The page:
MARK KARLIN, EDITOR OF BUZZFLASH AT TRUTHOUT Paul Ryan
In a presidential race where media coverage has focused more on the horse race and the style of the campaigns, rather than substance, it's edifying to read the occasional article that focuses on actual policy implications of either party.
On Thursday, Steve Benen, who edits the Maddow Blog, wrote a commentary on a Paul Ryan "deficit reduction" speech given Wednesday in Cleveland. Ryan's remarks were euphemistically entitled, "Restoring the Promise of Upward Mobility in America's Economy."
Benen notes that the speech was laden with factual errors and rhetorical sleights of the hand, particularly that the deficit which so concerns Ryan and Romney would likely be considerably increased under their plan of maintaining tax cuts for the rich and expanding the military budget by two trillion dollars.
Of particular note is Ryan's plan for a new diet to reduce poverty: starvation. As Benen writes:
In reality, Ryan's proposed budget plan, which was heartily endorsed by Mitt Romney, is simply brutal towards the poor and working families. The plan identifies $5.3 trillion in nondefense budget cuts over the next decade, and nearly two-thirds of the savings come from programs intended to help Americans of limited means.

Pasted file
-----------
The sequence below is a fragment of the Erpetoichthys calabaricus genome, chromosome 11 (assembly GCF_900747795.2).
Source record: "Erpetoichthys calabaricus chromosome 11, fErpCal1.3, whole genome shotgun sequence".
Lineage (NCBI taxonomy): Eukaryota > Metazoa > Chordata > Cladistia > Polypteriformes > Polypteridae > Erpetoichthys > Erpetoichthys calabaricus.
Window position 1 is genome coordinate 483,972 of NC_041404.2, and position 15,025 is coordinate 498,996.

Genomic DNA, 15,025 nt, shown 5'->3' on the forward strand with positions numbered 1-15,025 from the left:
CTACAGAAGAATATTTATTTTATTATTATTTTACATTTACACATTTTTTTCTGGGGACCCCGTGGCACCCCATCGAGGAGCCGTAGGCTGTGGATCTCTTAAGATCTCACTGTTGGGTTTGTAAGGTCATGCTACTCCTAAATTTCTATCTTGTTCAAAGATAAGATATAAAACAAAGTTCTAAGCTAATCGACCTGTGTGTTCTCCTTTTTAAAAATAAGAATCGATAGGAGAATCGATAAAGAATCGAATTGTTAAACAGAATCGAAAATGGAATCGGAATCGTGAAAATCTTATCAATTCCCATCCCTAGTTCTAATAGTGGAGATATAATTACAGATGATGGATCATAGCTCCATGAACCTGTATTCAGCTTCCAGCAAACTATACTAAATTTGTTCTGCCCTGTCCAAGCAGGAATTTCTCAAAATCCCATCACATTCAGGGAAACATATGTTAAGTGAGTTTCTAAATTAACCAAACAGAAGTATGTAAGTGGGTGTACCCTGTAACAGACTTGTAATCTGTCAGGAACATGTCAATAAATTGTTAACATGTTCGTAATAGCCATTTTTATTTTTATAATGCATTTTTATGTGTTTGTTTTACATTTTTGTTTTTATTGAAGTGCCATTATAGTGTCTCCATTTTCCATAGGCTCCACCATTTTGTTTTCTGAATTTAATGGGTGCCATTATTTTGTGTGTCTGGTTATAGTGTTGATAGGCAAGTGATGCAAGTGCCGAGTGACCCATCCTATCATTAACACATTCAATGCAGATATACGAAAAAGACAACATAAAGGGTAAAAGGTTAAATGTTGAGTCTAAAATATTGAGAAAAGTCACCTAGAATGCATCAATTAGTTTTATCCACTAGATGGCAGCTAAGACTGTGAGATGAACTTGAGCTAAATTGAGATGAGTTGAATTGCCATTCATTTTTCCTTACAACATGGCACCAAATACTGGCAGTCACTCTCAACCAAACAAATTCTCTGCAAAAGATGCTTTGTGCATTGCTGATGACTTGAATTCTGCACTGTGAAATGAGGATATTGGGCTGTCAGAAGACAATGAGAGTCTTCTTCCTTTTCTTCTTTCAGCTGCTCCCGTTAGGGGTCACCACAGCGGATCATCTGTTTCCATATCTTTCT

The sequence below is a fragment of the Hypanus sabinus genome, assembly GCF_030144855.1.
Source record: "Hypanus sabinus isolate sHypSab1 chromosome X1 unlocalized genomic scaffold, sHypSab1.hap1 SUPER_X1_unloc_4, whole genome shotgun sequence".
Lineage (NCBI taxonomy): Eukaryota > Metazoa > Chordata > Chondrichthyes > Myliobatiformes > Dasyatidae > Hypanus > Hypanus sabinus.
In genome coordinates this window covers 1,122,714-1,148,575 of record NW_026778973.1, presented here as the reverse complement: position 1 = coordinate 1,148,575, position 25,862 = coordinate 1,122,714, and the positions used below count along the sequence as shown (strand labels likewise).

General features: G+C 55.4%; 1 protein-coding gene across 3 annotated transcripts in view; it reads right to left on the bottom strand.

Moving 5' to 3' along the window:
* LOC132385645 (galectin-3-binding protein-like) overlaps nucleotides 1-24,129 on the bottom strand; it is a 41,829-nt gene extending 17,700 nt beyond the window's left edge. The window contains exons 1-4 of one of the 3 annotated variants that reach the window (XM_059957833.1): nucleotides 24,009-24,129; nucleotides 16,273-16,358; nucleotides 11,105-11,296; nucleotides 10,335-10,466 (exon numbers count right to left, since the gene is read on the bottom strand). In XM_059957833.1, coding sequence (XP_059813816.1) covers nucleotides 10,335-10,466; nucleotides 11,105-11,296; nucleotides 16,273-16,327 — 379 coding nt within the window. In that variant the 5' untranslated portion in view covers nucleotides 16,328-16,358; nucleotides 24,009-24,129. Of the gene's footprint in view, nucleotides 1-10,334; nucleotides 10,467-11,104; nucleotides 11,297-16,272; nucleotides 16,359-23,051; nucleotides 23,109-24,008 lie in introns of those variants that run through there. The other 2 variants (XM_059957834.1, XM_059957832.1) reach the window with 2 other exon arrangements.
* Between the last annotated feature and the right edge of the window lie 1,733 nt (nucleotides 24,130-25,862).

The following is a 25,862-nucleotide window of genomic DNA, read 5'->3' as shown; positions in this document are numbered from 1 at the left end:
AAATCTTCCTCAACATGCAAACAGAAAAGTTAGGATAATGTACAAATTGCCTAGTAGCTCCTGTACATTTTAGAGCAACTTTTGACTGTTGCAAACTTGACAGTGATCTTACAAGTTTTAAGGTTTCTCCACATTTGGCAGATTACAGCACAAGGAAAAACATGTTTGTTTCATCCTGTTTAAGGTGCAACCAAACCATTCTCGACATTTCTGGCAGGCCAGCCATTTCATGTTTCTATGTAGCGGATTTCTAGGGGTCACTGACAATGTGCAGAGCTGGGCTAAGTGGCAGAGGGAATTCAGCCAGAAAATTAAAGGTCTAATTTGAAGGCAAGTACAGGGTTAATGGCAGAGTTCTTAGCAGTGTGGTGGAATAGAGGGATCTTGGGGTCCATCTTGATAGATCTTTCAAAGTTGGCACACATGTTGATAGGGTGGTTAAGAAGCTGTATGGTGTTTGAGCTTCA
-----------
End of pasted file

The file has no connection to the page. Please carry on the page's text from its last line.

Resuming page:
As the CBPP's Robert Greenstein put it, "[T]he Ryan budget would impose extraordinary cuts in programs that serve as a lifeline for our nation's poorest and most vulnerable citizens, and over time would cause tens of millions of Americans to lose their health insurance or become underinsured." He added that Ryan's plan "would cast tens of millions of less fortunate Americans into the ranks of the uninsured, take food from poor children, make it harder for low-income students to get a college degree, and squeeze funding for research, education, and infrastructure."
When Ryan offers assurances about "providing resources," he actually means far fewer resources, leaving families that are already struggling to get by with even less. It's not a recipe for "upward mobility"; it's a callous policy that leaves millions behind.
What Ryan implies in his speech is that by reducing support for the needy, it will force them to find work. This view that somehow the poor, unemployed, and infirm can self-generate jobs is Ayn Rand at her essence. It assigns the blame for unemployment and underemployment on those who are in the state of poverty, not on the lack of jobs available â€“ particularly in our inner cities and many poor abandoned rural areas.
Ryan stigmatizes those without financial resources as being responsible for their condition, when in fact that characterization applies to a very small percentage of those with the most limited of economic resources. Expecting those that our society has left behind to create their own jobs is kind of like arguing that one can live on a diet of imaginary food.